Replacing fluorescent tube with LED

I guess it makes economic sense to do so now that the tube has blown.
I have partially dismantled the existing fitting.
Do these things have standard mounting holes so that a new batten fitting would slot into place?
The old one probably dates back a few decades.
Also, why on earth are there no less than four twin-core and earth cables coming out of the ceiling?
(All the cores are wired together in terminal blocks wrapped in tape. Looks like a bit of a bodge job).
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On 01/12/2017 10:20, Fevric J. Glandules wrote:

Usually. Some are designed as straight drop in replacements. Others will require some wiring changes to the fitting to take the old magnetic ballast out of circuit. Follow the instructions with your lamp carefully.

You would normally expect at least 3, however it may be you have a branch in the circuit at that point, with a feed to an additional lamp being taken from the position.
See here for an illustration:
http://wiki.diyfaq.org.uk/index.php/House_Wiring_for_Beginners#Loop-in_Wiring
(you may have more than one "Supply cable to next light fitting")

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John.
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John Rumm wrote:

I'm planning to replace the *fitting*...

Thanks. There's no other light fittings on the same switch *now* but there may have been in the dim & distant.
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On 01/12/2017 13:01, Fevric J. Glandules wrote:

ah, ok misread that. That should be easy enough, but the screw holes etc are less likely to match!

The cable out is not necessarily to an additional lamp on the same switch (although that is a possibility), but is usually the power feed to the next lamp - which will probably be in a different room. (i.e. the circuit starts at the consumer unit and runs to the first lamp, then daisy chains to the next one in the next room. The last lamp fitting on the circuit will not have a feed out - so there would usually just be two cables on that - power in and a drop to the switch).
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John Rumm wrote:

Ah, gotcha, although in this case I'd expect it to go on to the other light fitting in the kitchen - no sign of a branch, but there may have been one originally. But four is only one more than "normal" so I can rest easy.
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Fevric J. Glandules wrote:

It doesn't *have* to daisy-chain, lighting circuits are radial circuits so branching is perfectly valid. In that case, one cable will be the switch drop, one will carry unswitched power from the previous light or the consumer unit, and the other two will carry unswitched power to two other light fittings - either or both of which may have more fittings beyond them.
Mike
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On Fri, 1 Dec 2017 10:20:03 -0000 (UTC), "Fevric J. Glandules"

There's no guarantee that a new fitting will use the same mounting holes as the existing. I think that's what you mean. If you just replace the tube you will have to remove the starter (Little thing that sticks out at the side. Just twist it to remove.) from the fitting. Some LED tubes require a dummy starter but that should be supplied if required.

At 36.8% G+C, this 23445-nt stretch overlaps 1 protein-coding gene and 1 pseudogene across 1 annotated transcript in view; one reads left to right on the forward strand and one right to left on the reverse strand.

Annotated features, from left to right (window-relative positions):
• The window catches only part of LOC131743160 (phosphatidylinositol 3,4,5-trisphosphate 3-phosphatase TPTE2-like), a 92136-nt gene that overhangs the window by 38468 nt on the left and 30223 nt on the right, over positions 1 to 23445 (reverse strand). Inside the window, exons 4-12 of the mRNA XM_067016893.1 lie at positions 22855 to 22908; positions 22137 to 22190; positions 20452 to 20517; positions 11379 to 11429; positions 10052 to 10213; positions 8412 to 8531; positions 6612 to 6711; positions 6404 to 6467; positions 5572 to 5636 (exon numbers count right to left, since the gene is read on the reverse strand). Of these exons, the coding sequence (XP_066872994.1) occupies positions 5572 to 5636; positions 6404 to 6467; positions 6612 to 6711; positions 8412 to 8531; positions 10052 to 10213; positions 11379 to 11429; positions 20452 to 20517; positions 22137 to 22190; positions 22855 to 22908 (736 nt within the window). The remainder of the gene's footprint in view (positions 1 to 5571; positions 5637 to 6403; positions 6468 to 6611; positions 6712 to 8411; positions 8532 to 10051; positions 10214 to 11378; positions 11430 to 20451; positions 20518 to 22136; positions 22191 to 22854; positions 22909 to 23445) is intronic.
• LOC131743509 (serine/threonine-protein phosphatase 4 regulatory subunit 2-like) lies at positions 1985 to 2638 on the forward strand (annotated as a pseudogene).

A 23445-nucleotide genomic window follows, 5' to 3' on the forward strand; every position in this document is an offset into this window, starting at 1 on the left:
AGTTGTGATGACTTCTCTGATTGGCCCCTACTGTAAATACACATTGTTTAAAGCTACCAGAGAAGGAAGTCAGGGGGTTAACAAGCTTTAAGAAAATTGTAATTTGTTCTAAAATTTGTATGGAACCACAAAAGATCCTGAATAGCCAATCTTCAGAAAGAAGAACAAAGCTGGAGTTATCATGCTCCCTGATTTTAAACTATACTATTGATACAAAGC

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But does it? Fluorescents are vastly more efficient than tungsten. And have a longer life too. So any savings in running costs not the same sort of percentage. You'd need to do careful sums, given LEDs cost more.
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*Never slap a man who's chewing tobacco *

Dave Plowman snipped-for-privacy@davenoise.co.uk London SW
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I have two Thorne fittings here one double one single unit and was wondering the same. Both have now started to buzz, one assumes from the ballast choke. Not having had experience of replacing with led, does one just take the capacitor, choke and starter out and wire up one pin or both to the mains input or what? I'd be loathe to remove the fittings as the next thing will be the ceiling will need to be redone with paint!
Brian
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On Friday, 1 December 2017 17:15:00 UTC, Brian Gaff wrote:

Sometimes buzz is caused by a bad tube partly rectifying the power. If the cause is the ballast, take hammer & nail to the edges of the ballast laminations, or varnish it. In the unlikely event those fail, mount the ballast on rubber washers.
NT
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On Fri, 01 Dec 2017 15:08:42 +0000 (GMT), Dave Plowman (News) wrote:

blown.

e.
That depends, Aldi were flogging off 5' 20 W 2000 lm LED "tubes" for £4.99... Roughly half the lumens of a 5' 58 W florry but as our eyes are log not lin the reduced level isn't really noticeable. Put it this way there has been no adverse comment from SWMBO'd, mind you I'm not sure she has noticed the instant start rather than the several second preheat of the traditional florry.
These LED tubes are direct replacement for a florry tube and are supplied with a dummy starter. I suspect that leaving a standard starter in would kill the tube when it tries to strike it...
Not actually sure why they need a dummy starter. Is it just to get power to one end of the tube for the LED driver?
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Dave.
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On 03/12/2017 00:53, Dave Liquorice wrote:

Well half the lumens are not going upwards and getting wasted!
The dummy starter is to get L&N at one end, well actually either end, so that the LED tube can be fitted either way around and still work (one end of the LED tube is a short).
Leaving in the original starter will not kill the LED.
--
Adam

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ill work